In a presentation to the recent Open Knowledge Foundation conference in Switzerland, MapBox CEO Eric Gundersen argued that open data business models will be an ‘intermediary’s game’: a model that will position open APIs as the key tool in creating business value.
If data is the raw material, APIs are the factory machines that transform raw material into an end-consumer product. Gundersen’s push would mean government, crowd-sourced, and company open data platforms are best placed to appeal to a business-to-developer (B2D) mindset rather than focusing directly on end customers (B2C). Meanwhile, open data platform Enigma already moves in this direction with a call for developers to create new end-products using their open datasets, accessible via the Enigma API.
Business models around open data may still be unclear, “but public/private partnerships may be a way forward”, Gundersen argued. Gundersen is CEO of MapBox, a service that uses OpenStreetMap (and the geographic opendata crowdsourced by over a million users) to create embeddable maps and tools like the MapBox API that are then sold to publishers like the Financial Times. (ProgrammableWeb’s Amy Castor gives a good overview of OpenStreetMap in her article here.) Trying to build a reputation in the geoservices industry – which is valued at $270 billion per year – the MapBox business model is being monitored by other startups and business analysts, including the Economist who are interested in whether the idea that the “transformation of freely available data and opensource projects” will allow MapBox to compete “on price, quality and technical support”.
Gundersen argues that success in the open data field will come to those who “open up data in a way that key intermediaries can use: journalists, NGOs, companies and power users”.
Meanwhile, New York City startup Enigma is doing exactly that. With an open data platform that they say draws on 100,000+ public data sources, they are making it all available to developers via their API. Developers must register and share ideas about how they plan to use the API before October 15. Winners will be given full access to the API and may receive support sourcing data not yet available in the platform’s archives.
Allowing direct community access to open data is an essential part of 21st century digital citizenry and participatory democracy, former US Federal CTO and Apigee advisory board member, Aneesh Chopra told website Government Technology. But while open government data makes governments more transparent and accountable, to put the data in citizen’s hands, he believes it is necessary for governments to also have a strong API development strategy. For example, healthcare government data that helps citizens choose health insurance providers is expected to be consumed via applications powered by the government health department’s API and not direct from the data platform itself.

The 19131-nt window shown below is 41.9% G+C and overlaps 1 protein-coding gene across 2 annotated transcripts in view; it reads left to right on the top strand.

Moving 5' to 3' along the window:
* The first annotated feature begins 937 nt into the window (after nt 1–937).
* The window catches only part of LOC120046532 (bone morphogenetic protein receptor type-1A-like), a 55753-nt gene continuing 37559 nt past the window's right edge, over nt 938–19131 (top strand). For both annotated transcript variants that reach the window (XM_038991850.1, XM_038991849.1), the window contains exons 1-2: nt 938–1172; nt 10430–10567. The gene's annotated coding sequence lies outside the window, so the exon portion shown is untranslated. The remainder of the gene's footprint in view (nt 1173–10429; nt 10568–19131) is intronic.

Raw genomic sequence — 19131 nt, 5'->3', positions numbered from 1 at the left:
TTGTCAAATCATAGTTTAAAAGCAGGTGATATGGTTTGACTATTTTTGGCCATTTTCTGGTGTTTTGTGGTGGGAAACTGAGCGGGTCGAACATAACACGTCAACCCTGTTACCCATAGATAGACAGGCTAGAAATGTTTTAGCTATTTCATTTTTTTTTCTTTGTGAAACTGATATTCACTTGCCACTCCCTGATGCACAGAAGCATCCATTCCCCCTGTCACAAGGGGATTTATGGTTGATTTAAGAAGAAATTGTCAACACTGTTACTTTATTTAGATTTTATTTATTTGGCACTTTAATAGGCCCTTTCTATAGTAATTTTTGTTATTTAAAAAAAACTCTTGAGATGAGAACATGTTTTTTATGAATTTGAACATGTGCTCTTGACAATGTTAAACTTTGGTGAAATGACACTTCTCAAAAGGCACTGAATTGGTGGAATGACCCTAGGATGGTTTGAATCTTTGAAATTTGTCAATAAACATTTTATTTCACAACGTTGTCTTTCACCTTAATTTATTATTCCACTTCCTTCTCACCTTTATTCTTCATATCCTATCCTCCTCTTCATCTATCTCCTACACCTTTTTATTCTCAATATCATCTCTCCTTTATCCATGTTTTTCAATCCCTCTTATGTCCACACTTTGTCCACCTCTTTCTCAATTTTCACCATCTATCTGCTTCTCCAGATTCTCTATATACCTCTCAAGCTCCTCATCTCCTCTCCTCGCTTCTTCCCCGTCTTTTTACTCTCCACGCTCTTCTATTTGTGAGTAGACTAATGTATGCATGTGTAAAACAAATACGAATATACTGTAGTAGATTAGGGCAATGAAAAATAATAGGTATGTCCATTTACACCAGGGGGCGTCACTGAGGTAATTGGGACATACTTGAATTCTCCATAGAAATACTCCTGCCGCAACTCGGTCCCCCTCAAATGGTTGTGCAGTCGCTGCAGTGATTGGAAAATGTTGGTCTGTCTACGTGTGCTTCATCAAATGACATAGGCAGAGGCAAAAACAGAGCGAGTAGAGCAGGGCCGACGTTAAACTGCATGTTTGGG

How well governments and open data platforms appeal directly to developers may make the difference in both community access to the data, and the fostering of a new wave of startups and business innovation built on access to open data sources.
The New Zealand government, for example, has an all-of-government approach to cloud computing, where the bulk of government agencies are committed to moving their operations into cloud-based solutions. As part of this, the New Zealand Government’s open data solution is primarily driven by providing access to CSV files. A new government-wide CMS platform is making it easier for agencies to communicate with citizens, and no doubt will introduce more government workers to APIs. This may be a staged, capacity-building model in which the government is able to increase API skills into its daily operations in a sustainable, scalable way.
At the same time, the European Commission-funded open data platform Engage has launched in beta. At present 3,435 data sources are listed on the platform, but only 37 are accessible via API.
Open data platforms may see their future in terms of communicating with developers, rather than pursuing a direct-to-citizen approach that leaves local communities drowning in un-analyzed, disconnected and overwhelming datasets. For developers and entrepreneurs, knowing how to use free, open data to create a viable business model remains the next challenge. Models like MapBox are not just funneling the opendata via APIs into commercial products, they are also using APIs to analyze the opendata and sell the visualizations and analysis back to government agencies.
It is a model that Gundersen hopes will give innovators hope: “There is no contradiction between a for-profit company and being a leader in the open data space,” he said.